The second problem is the narrow vision of the original novel. Imagine if Lost only had two main characters and they were both men. Really cuts down on the variety of character interactions. And how many times can these two be "almost" rescued before it starts looking like Gilligan's Island? Even over the course of 12 episodes, I found myself feeling like I'd see this plot before. Sure there were flashbacks to break up the monotony of the island, but those were my least favorite parts; an attempt at romance and mystery, when all I really wanted was to see Phillip Winchester in a loin cloth, swinging across the island on a vine.
For most TV shows, 12 episodes aren't enough. Either you feel short changed on character and plot development or you fall in love and you're left wanting more. Neither is the case with Crusoe. Whatever NBC's original intention was, 12 episodes is just perfect. You learn all you need to know about the characters, you have action, suspense and romance and when you reach the point where there's nothing new to see, the show is over. That's the joy of the mini-series format and that's what makes this DVD set work.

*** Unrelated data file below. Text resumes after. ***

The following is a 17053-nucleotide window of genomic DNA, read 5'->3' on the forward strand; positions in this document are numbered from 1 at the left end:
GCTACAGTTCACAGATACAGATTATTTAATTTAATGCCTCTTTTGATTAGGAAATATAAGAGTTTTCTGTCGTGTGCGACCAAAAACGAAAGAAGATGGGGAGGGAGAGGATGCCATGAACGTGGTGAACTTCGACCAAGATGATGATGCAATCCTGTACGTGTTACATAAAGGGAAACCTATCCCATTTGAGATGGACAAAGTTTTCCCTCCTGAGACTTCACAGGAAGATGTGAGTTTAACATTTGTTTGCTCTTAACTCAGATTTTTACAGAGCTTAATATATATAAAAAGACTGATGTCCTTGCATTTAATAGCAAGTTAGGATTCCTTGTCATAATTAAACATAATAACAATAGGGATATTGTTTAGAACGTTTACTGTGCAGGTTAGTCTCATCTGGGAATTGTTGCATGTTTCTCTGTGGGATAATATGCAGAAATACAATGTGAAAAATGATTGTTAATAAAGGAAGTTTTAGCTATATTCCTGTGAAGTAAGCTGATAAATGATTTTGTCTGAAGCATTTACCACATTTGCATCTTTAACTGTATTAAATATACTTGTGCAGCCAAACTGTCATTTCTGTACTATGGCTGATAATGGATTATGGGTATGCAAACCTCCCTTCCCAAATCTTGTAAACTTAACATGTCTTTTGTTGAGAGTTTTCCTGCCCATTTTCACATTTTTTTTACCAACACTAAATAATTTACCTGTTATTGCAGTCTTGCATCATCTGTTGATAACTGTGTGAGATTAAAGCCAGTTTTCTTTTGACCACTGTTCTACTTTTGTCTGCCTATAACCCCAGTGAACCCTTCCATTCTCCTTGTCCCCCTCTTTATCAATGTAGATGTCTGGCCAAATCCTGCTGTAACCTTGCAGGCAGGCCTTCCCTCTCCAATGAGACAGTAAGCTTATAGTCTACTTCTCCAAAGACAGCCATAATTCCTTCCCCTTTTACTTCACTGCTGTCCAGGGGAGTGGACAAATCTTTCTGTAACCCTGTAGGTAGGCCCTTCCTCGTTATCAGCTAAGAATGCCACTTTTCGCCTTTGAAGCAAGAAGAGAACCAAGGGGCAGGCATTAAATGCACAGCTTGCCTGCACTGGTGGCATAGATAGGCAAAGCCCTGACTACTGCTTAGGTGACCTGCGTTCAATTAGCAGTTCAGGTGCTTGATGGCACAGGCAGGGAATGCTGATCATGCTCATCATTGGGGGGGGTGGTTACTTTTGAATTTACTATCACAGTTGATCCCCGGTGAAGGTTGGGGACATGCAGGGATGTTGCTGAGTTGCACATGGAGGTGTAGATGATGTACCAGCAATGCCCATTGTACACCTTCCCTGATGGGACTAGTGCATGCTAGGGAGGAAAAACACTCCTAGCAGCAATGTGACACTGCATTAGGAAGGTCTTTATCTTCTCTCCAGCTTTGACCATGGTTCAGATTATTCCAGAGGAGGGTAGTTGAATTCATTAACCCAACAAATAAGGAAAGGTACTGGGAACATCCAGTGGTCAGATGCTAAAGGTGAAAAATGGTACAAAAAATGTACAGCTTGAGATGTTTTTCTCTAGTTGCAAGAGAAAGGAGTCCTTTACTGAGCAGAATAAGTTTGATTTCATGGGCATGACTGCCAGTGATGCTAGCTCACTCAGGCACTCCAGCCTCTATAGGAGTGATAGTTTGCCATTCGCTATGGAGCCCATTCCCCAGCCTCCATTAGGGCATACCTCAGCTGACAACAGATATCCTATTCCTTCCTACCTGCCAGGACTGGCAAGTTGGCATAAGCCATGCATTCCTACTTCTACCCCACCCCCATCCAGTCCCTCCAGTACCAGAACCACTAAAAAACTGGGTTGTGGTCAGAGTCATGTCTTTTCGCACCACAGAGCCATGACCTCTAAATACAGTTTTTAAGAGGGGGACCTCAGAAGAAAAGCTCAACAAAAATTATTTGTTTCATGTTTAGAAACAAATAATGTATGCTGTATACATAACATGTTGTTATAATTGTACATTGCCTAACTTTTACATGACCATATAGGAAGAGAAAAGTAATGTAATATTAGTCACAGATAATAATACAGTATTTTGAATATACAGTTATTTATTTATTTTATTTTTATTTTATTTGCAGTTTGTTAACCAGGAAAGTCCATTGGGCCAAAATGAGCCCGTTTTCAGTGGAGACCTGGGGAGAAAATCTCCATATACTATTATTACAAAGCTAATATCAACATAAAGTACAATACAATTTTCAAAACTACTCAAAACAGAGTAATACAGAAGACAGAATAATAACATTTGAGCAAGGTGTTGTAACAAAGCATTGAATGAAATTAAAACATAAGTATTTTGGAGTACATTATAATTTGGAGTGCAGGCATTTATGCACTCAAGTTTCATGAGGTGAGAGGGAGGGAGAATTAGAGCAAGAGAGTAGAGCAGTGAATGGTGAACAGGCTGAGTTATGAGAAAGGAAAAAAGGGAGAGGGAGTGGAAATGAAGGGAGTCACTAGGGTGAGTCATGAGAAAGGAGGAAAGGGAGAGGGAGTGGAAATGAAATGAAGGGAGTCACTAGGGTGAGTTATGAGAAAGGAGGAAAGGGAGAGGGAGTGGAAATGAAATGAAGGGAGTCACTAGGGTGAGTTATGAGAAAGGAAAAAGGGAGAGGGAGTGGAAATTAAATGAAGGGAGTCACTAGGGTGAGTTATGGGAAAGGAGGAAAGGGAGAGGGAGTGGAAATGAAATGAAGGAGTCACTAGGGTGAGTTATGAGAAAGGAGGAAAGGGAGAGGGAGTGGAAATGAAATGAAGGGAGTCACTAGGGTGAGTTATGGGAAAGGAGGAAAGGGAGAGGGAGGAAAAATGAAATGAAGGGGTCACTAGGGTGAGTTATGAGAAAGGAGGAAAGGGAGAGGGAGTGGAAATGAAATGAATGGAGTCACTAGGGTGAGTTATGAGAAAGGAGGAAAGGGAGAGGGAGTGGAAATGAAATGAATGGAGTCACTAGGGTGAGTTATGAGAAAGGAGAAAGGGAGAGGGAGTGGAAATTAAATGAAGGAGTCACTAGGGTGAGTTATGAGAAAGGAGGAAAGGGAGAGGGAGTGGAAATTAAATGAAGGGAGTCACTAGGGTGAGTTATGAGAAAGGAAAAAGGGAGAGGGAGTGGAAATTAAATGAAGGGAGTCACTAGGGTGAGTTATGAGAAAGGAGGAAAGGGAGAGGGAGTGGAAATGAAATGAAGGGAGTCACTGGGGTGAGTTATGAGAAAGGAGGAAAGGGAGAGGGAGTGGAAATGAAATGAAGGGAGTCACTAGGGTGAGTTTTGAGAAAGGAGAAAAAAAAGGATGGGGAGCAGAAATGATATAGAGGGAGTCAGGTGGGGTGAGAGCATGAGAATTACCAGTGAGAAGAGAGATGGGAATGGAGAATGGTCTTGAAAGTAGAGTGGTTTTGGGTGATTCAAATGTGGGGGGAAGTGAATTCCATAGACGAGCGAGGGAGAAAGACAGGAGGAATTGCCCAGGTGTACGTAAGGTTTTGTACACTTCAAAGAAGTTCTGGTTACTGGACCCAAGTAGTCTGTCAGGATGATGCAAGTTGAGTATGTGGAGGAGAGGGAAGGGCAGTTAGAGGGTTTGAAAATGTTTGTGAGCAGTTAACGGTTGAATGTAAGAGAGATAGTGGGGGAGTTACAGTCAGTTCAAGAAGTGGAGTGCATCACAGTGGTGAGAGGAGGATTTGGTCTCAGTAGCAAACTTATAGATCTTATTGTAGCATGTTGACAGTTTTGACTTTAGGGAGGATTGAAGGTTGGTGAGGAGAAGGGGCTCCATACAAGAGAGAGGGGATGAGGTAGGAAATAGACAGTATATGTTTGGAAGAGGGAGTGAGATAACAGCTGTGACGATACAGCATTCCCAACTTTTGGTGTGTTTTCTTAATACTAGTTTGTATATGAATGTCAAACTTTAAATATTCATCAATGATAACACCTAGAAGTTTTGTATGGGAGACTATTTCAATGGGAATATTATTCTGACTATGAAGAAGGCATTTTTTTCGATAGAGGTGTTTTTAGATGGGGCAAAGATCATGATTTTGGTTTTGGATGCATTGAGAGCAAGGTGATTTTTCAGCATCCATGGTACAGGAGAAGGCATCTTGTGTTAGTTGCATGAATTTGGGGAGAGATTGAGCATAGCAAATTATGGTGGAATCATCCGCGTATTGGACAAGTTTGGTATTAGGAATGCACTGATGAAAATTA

It's fun, visually stunning, and a fantasy in more than one sense of the word. Don't expect anything more and you won't be disappointed.
This court was prepared to deliver a not guilty verdict but a monkey stole our gavel and he turned it over to a prissy pirate who is demanding a ransom for its safe return. Where's Crusoe when you need him?
Give us your feedback!
What's "fair"? Whether positive or negative, our reviews should be unbiased, informative, and critique the material on its own merits.
Scales of Justice
Review content copyright © 2009 Cynthia Boris; Site design and review layout copyright © 2014 Verdict Partners LLC. All rights reserved.